Water crisis is among the top ten most likely worldwide threats and the third highest in terms of impact according to the World Economic Forum in its annual Global Risks Report.
Water crisis was the ninth most likely global risk its position threat in holding the third greatest impact worldwide placed it higher than cyber and terrorist attack. The second greatest threat as seen by the 750 members of the World Economic Forum’s global stakeholder community who were surveyed for the report was weapons of mass destruction with the highest impact risk being failure of climate change mitigation and adaptation.
However one of the recognised naturally as one of the outcomes of failed climate change policies was water crisis which WEF defined as: “A significant decline in the available quality and quantity of fresh water resulting in harmful effects on human health and/or economic activity.”
The report included the warning: “Unless current water management practices change significantly, many parts of the world will therefore face growing competition for water between agriculture, energy, industry, and cities. Tensions are likely to grow within countries, especially between rural and urban areas and between poorer and richer areas, and also potentially between jurisdictions. More than 60% of the world’s transboundary water basins lack any type of cooperative management framework. Even where such frameworks do exist, they often do not cover all states that use the basin.”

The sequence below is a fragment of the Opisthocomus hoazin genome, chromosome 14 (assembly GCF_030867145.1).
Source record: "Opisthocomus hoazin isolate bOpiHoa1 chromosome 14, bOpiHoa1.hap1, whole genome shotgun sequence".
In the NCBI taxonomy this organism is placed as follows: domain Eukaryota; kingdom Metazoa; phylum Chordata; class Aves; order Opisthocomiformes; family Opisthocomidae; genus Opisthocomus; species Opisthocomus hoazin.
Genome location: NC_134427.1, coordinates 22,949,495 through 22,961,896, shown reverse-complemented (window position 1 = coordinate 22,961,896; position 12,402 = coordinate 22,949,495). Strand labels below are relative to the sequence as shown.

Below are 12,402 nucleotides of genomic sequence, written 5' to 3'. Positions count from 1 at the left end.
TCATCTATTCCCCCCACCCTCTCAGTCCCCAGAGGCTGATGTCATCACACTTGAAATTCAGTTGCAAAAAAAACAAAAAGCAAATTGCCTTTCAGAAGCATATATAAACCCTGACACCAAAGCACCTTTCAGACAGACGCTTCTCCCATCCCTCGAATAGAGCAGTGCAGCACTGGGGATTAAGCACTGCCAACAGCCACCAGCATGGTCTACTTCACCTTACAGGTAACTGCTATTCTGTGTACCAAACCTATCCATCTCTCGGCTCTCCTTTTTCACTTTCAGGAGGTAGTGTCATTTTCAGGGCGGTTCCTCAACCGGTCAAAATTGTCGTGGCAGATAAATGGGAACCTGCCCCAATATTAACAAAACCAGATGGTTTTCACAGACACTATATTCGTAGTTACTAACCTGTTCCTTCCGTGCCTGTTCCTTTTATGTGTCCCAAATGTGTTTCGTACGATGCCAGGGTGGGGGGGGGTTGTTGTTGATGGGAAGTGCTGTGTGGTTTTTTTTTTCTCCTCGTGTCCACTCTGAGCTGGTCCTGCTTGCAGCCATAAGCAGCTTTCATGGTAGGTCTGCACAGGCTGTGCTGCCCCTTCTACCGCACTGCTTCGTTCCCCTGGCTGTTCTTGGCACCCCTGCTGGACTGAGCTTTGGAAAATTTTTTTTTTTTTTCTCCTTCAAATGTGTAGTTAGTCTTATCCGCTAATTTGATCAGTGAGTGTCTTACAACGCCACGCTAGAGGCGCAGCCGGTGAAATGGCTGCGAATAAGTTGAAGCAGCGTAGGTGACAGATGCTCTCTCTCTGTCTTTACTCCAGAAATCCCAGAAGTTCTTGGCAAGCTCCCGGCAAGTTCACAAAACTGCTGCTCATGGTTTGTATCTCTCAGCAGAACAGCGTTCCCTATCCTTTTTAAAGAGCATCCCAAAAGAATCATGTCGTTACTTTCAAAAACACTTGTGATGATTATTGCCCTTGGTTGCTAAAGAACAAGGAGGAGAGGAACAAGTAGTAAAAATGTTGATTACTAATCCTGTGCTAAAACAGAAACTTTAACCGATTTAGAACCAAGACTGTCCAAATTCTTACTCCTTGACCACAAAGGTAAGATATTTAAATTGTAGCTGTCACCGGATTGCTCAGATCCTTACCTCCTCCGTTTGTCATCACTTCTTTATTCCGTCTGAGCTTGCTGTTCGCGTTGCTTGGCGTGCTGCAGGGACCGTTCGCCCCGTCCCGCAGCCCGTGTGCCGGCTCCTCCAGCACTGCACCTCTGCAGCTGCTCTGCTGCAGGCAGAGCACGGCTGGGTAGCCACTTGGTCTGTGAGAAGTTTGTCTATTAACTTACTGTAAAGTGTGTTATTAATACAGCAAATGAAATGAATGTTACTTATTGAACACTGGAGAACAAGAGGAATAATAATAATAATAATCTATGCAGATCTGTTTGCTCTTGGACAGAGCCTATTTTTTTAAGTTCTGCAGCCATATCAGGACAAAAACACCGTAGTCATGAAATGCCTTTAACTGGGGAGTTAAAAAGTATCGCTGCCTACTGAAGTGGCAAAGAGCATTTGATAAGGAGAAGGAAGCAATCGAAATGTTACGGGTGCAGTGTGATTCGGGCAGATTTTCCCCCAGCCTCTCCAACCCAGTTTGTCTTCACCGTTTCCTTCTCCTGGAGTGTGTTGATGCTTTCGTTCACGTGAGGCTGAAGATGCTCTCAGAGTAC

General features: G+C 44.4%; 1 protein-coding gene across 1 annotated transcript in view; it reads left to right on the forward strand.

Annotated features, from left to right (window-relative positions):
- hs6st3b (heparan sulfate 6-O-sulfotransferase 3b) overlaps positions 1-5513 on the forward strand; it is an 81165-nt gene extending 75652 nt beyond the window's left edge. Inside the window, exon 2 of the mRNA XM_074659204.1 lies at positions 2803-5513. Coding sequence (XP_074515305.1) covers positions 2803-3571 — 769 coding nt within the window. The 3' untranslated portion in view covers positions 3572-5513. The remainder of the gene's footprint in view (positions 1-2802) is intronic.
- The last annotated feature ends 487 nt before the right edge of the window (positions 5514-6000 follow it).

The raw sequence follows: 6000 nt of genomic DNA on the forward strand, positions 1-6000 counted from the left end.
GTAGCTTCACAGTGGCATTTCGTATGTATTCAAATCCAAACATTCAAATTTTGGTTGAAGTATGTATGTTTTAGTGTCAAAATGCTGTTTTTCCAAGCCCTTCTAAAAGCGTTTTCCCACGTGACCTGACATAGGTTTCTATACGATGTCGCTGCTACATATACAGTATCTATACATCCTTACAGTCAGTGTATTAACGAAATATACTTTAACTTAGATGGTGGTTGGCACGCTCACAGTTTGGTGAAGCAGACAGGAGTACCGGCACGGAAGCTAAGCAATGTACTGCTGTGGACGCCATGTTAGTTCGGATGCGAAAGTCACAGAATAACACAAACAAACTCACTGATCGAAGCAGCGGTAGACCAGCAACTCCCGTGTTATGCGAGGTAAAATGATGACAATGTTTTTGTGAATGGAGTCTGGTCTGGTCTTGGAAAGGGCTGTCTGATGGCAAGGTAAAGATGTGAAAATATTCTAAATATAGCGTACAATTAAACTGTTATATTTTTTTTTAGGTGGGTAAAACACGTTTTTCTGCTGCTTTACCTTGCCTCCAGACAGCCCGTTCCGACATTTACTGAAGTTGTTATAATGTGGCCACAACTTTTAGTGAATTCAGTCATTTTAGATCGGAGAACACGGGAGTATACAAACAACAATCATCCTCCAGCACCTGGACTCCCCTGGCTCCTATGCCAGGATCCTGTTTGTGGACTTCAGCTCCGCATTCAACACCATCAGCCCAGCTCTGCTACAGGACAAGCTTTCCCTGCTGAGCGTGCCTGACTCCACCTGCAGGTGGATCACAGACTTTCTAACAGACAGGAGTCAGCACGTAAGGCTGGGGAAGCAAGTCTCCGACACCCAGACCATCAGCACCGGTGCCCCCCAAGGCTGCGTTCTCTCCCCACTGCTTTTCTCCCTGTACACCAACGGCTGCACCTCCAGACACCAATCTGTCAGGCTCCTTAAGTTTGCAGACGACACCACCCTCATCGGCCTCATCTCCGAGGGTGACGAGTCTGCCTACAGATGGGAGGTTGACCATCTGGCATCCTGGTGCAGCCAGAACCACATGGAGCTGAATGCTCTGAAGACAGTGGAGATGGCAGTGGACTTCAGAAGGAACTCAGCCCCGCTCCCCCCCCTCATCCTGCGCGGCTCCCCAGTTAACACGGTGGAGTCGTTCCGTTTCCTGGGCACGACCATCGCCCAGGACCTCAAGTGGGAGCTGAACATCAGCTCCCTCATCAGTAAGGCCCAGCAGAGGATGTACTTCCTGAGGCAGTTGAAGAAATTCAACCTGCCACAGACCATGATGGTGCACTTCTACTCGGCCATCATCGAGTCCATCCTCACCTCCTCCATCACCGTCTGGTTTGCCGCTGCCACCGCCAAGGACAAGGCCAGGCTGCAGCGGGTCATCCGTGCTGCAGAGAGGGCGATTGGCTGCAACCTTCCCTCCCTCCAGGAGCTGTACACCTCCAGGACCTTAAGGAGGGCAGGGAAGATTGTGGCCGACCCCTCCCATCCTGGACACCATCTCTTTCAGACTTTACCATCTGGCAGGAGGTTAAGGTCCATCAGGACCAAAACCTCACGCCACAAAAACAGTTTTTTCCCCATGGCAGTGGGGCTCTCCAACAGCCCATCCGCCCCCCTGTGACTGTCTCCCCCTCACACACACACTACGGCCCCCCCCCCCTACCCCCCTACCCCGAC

WEF noted too that the Organisation for Economic Co-operation and Development (OECD) estimates that four billion people could be living in water- scarce areas by 2050.